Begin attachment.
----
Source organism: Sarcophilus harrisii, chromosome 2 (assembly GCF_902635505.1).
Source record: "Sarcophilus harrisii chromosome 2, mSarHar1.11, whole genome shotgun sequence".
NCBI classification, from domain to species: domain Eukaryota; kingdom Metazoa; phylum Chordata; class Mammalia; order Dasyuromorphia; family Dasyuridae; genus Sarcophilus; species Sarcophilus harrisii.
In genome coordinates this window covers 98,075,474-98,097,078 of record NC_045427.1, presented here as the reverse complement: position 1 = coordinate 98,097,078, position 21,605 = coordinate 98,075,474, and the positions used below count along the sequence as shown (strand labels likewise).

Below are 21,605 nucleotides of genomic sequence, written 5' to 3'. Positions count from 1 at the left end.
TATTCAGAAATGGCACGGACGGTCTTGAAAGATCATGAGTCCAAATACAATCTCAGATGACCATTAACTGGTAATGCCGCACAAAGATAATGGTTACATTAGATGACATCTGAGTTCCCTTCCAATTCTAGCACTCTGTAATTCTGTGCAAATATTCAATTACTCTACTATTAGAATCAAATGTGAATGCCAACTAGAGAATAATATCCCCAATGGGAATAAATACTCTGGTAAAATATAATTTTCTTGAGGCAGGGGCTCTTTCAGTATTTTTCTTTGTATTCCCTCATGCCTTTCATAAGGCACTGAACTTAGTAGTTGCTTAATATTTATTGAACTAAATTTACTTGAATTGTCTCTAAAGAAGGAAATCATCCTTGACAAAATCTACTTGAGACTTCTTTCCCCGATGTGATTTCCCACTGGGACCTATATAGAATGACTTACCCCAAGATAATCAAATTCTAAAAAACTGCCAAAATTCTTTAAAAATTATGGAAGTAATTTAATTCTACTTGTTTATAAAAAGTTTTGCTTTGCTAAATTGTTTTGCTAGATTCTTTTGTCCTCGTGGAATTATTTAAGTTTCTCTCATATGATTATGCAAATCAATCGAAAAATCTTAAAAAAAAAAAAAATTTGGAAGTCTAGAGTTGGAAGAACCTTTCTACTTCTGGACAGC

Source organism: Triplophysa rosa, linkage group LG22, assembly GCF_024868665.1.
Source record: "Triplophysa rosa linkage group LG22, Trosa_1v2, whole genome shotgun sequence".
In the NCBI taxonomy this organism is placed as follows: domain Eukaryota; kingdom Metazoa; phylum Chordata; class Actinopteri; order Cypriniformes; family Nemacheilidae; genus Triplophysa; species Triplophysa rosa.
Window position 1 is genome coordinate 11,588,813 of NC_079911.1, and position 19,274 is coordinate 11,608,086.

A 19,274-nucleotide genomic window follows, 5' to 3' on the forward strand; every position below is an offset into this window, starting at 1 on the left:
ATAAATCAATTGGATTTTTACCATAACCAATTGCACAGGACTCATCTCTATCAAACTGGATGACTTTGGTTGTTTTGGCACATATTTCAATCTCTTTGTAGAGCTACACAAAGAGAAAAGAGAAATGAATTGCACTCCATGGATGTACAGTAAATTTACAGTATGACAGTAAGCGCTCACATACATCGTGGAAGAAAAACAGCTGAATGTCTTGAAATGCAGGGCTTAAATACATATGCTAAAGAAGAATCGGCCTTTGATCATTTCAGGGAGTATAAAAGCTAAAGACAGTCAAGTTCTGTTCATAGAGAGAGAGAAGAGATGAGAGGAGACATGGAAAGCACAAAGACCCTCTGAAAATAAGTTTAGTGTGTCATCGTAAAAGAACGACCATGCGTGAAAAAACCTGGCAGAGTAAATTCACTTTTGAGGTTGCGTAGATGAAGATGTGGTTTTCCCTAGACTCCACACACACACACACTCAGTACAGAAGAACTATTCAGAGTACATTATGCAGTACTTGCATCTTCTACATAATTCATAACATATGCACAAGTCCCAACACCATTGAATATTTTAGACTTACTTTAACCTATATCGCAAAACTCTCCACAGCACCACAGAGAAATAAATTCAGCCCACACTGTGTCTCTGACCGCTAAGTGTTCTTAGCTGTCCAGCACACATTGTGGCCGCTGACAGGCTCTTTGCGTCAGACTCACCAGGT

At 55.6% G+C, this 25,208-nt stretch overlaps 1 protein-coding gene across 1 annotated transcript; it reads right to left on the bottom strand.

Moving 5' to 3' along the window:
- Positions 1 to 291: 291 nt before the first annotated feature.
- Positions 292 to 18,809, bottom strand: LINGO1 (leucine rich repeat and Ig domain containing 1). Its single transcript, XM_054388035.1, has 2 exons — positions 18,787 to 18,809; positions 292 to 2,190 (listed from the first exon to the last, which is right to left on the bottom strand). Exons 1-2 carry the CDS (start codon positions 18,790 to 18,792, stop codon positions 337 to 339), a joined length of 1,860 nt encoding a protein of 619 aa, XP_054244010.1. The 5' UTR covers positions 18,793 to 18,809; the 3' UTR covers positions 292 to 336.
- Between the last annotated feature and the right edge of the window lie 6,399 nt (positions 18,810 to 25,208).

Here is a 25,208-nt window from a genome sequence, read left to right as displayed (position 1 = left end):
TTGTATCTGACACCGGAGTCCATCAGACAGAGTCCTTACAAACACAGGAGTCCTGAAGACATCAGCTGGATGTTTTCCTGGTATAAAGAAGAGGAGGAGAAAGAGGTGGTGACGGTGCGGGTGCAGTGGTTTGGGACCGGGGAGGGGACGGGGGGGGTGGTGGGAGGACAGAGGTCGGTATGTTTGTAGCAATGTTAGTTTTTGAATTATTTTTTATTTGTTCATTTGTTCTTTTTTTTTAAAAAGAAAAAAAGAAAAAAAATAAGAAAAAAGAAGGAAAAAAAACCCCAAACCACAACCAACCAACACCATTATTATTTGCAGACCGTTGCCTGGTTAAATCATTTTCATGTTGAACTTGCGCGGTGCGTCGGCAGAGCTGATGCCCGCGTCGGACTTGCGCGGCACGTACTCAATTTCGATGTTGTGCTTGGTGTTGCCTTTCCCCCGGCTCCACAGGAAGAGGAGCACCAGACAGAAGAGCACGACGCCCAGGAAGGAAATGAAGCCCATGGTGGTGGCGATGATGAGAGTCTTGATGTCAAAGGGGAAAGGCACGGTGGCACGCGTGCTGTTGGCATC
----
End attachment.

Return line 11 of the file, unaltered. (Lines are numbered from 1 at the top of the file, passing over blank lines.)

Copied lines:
A 19,274-nucleotide genomic window follows, 5' to 3' on the forward strand; every position below is an offset into this window, starting at 1 on the left: